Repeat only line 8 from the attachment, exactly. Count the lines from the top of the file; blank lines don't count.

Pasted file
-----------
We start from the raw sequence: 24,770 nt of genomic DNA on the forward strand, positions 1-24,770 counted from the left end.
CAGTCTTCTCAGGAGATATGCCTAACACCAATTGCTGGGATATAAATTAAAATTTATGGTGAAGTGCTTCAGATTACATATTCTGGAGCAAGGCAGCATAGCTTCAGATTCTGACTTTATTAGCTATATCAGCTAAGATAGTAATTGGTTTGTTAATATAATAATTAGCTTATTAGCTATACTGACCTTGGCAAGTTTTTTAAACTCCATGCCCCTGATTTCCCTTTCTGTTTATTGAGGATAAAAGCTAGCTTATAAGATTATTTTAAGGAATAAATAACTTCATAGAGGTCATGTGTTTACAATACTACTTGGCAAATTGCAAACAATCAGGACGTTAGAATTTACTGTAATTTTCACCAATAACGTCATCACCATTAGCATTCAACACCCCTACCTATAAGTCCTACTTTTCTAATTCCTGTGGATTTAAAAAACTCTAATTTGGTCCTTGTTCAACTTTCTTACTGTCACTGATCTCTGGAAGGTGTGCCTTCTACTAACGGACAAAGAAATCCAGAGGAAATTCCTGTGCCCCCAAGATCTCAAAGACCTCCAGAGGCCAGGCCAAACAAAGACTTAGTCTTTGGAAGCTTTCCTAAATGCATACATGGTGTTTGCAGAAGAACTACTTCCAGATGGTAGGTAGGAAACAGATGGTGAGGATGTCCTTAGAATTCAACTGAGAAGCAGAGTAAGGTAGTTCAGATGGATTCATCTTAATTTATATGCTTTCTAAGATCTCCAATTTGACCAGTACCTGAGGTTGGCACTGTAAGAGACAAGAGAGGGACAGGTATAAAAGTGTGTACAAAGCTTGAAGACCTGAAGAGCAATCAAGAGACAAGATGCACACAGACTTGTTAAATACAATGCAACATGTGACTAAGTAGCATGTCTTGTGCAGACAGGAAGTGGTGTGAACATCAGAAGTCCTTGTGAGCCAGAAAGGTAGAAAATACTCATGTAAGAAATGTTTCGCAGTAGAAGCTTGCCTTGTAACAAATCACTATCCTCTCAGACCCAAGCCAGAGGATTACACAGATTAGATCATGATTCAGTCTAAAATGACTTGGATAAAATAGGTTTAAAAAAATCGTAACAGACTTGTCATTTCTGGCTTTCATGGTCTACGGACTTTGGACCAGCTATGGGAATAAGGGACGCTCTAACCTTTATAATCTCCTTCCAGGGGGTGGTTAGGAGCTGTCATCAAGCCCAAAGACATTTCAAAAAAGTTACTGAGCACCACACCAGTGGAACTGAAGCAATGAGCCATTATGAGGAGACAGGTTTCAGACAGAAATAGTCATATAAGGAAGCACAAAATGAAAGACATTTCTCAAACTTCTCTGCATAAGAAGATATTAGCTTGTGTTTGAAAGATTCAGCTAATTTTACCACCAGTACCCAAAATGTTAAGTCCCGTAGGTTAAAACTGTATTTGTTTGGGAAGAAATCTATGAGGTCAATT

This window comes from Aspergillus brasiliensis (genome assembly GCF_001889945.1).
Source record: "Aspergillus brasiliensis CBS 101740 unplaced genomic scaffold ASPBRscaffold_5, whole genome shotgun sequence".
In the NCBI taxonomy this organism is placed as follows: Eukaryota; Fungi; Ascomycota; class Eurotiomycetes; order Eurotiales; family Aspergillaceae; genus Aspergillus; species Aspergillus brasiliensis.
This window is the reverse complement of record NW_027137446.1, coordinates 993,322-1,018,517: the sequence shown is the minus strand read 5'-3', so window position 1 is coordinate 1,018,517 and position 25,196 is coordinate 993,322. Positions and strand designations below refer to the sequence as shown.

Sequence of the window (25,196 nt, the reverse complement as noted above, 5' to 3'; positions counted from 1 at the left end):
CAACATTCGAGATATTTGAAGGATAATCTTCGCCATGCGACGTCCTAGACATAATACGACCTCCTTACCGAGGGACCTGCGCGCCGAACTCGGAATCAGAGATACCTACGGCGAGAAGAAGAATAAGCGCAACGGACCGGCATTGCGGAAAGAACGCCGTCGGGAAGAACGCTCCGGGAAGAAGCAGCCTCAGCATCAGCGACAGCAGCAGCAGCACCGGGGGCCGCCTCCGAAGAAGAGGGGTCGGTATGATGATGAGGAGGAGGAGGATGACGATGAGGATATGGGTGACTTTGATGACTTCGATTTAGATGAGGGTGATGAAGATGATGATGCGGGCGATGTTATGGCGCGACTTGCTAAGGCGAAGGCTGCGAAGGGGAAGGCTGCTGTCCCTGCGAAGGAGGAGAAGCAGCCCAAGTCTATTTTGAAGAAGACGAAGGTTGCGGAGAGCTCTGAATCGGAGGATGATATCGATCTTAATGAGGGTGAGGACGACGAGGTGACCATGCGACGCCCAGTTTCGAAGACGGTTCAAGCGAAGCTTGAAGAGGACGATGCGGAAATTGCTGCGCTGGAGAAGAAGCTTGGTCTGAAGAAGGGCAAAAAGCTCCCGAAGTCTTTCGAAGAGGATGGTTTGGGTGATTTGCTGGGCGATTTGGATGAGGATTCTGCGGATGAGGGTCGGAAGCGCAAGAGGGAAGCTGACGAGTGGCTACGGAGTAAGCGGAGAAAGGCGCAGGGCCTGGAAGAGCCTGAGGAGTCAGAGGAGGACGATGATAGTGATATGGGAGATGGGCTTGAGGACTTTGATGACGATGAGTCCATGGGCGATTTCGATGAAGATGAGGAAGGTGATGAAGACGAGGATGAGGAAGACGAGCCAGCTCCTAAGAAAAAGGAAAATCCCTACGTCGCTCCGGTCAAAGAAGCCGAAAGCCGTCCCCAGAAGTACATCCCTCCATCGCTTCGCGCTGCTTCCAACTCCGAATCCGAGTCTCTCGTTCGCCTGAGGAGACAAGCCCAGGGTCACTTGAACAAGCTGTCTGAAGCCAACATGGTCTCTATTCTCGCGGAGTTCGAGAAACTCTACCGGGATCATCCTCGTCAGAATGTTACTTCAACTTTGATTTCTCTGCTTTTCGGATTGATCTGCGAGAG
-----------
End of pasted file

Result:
CAACATTCGAGATATTTGAAGGATAATCTTCGCCATGCGACGTCCTAGACATAATACGACCTCCTTACCGAGGGACCTGCGCGCCGAACTCGGAATCAGAGATACCTACGGCGAGAAGAAGAATAAGCGCAACGGACCGGCATTGCGGAAAGAACGCCGTCGGGAAGAACGCTCCGGGAAGAAGCAGCCTCAGCATCAGCGACAGCAGCAGCAGCACCGGGGGCCGCCTCCGAAGAAGAGGGGTCGGTATGATGATGAGGAGGAGGAGGATGACGATGAGGATATGGGTGACTTTGATGACTTCGATTTAGATGAGGGTGATGAAGATGATGATGCGGGCGATGTTATGGCGCGACTTGCTAAGGCGAAGGCTGCGAAGGGGAAGGCTGCTGTCCCTGCGAAGGAGGAGAAGCAGCCCAAGTCTATTTTGAAGAAGACGAAGGTTGCGGAGAGCTCTGAATCGGAGGATGATATCGATCTTAATGAGGGTGAGGACGACGAGGTGACCATGCGACGCCCAGTTTCGAAGACGGTTCAAGCGAAGCTTGAAGAGGACGATGCGGAAATTGCTGCGCTGGAGAAGAAGCTTGGTCTGAAGAAGGGCAAAAAGCTCCCGAAGTCTTTCGAAGAGGATGGTTTGGGTGATTTGCTGGGCGATTTGGATGAGGATTCTGCGGATGAGGGTCGGAAGCGCAAGAGGGAAGCTGACGAGTGGCTACGGAGTAAGCGGAGAAAGGCGCAGGGCCTGGAAGAGCCTGAGGAGTCAGAGGAGGACGATGATAGTGATATGGGAGATGGGCTTGAGGACTTTGATGACGATGAGTCCATGGGCGATTTCGATGAAGATGAGGAAGGTGATGAAGACGAGGATGAGGAAGACGAGCCAGCTCCTAAGAAAAAGGAAAATCCCTACGTCGCTCCGGTCAAAGAAGCCGAAAGCCGTCCCCAGAAGTACATCCCTCCATCGCTTCGCGCTGCTTCCAACTCCGAATCCGAGTCTCTCGTTCGCCTGAGGAGACAAGCCCAGGGTCACTTGAACAAGCTGTCTGAAGCCAACATGGTCTCTATTCTCGCGGAGTTCGAGAAACTCTACCGGGATCATCCTCGTCAGAATGTTACTTCAACTTTGATTTCTCTGCTTTTCGGATTGATCTGCGAGAG